Remembering a Mother Defined by Her Times

A mother-daughter moment prompts thoughts of a mother defined by the 1950s.

by Cheryl Cuddeback • Member { View Profile }

The Solitaire game on my iPhone is way cool. It has features that aren’t available on the standard Windows download for PCs. Namely, there is an unlimited amount of "undos" unlike the restricted one allowed on Windows XP. Plus, after you finish a game, you can play the same one all over again. After playing one game 17 times, I finally won. Sort of like the movie, Ground Hogs Day, starring Bill Murray, a story line that forces the main character to re-live the same day over and over again, until he grows up instead of continuing as the self-centered sensation seeker.

Last night, while driving my teenage daughter home on Queens Boulevard, I told her I was offered the opportunity to be the art director for a documentary. What was originally intended to be a film only to be shown at our neighborhood’s final Centennial Celebration is now being considered to appear on Channel 13, in affiliation with the renowned New York Historian, Barry Lewis. Samantha congratulated me and told me how proud she was of me. As I slowed down at a stoplight, I said, “I want to be a good role model for you.”

A pause hung briefly in the air until the traffic light turned green. I pushed my foot gently on the accelerator and resumed our ride home.

“Mom," Samantha said. The steady sound stream of cars passing each other was interrupted by my daughter’s gentle flow of words.

“You’re already a good role model to me,” she said. “I’m so proud of you.”

“Thank you,” I said. I wanted to look into her eyes and say so. Instead, they began to mist. I continued looking ahead while responsibly holding the steering wheel. My thoughts drifted to my Mom. I wonder how her life would have been like if she didn’t adhere to the stereotype of her time. Back then, in the early ‘50s, if women graduated from college, the norm was to marry and become a housewife, which is exactly what she did. She was swept up by this trend.

She was a daughter of a secretary and engineer from Schenectady suburbia and a Grade A psychiatry major attending the University of Rochester on a scholarship. For whatever reason, whether it was the stress of living up to her parents’ expectations, if they had any, falling for my father's Ivy League charm, or just being swept up by the allure of joining the ranks of the privileged class, she made her move. Like placing the Queen of Hearts onto the King of Spades, she altered the final outcome of her life and married.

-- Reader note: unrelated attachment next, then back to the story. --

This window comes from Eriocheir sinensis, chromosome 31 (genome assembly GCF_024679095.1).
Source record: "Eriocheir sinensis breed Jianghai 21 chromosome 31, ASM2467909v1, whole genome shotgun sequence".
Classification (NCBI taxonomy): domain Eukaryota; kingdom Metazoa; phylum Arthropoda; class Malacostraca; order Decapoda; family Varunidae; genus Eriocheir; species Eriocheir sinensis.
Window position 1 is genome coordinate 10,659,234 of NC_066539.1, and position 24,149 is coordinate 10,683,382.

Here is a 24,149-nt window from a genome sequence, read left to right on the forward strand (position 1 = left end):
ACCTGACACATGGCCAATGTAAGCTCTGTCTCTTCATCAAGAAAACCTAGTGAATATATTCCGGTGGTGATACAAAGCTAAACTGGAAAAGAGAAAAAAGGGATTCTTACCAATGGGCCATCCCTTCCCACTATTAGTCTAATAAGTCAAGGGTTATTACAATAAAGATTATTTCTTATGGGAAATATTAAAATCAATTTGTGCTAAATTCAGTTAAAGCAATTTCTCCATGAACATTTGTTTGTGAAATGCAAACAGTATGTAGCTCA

What if she chose the path less traveled, instead of following society’s acceptable route by marrying up in the world. Would she have continued her education by going to grad school? She could have become a formidable presence in the field of psychiatry. I see her living in a classically decorated pre-war building on Park Avenue, on a floor high enough so the sun can shine in. The walls would be ensconced with works of fine contemporary artists; maybe even a Monet or Klee. She’d be passionately involved with the arts; serving on museum boards and attending fundraisers for scholarships offered to promising painters. Not someone on the kitchen phone smoking a non-filter Pall Mall cigarette while waiting for the washing machine in the basement to complete its rinse cycle as John Gambling rambled on the radio.

Not only was she one smart cookie, she was also a real beauty. Her deep-set eyes and high cheekbones were a close match to Queen Nefertiti’s bust. Mom was tall and thin and carried herself with the grace of a ballet dancer. After she graduated she moved to my father’s neighborhood, Forest Hills, Queens and landed a job at Elizabeth Arden’s. She worked as a show room model mingling with the fashion elite. Who knows what untapped opportunities waited for her behind the famed Fifth Avenue red door?

Instead Mom walked hand in hand with our father off into the sunset. They had a no-frills wedding ceremony at the Fort Louis Army Base in Georgia, where my Dad happened to be stationed at the time. She eventually bore four children and attended to the day-to-day functions of household management through the years. A Bell & Howell home video camera documented our growing family and prosperity.

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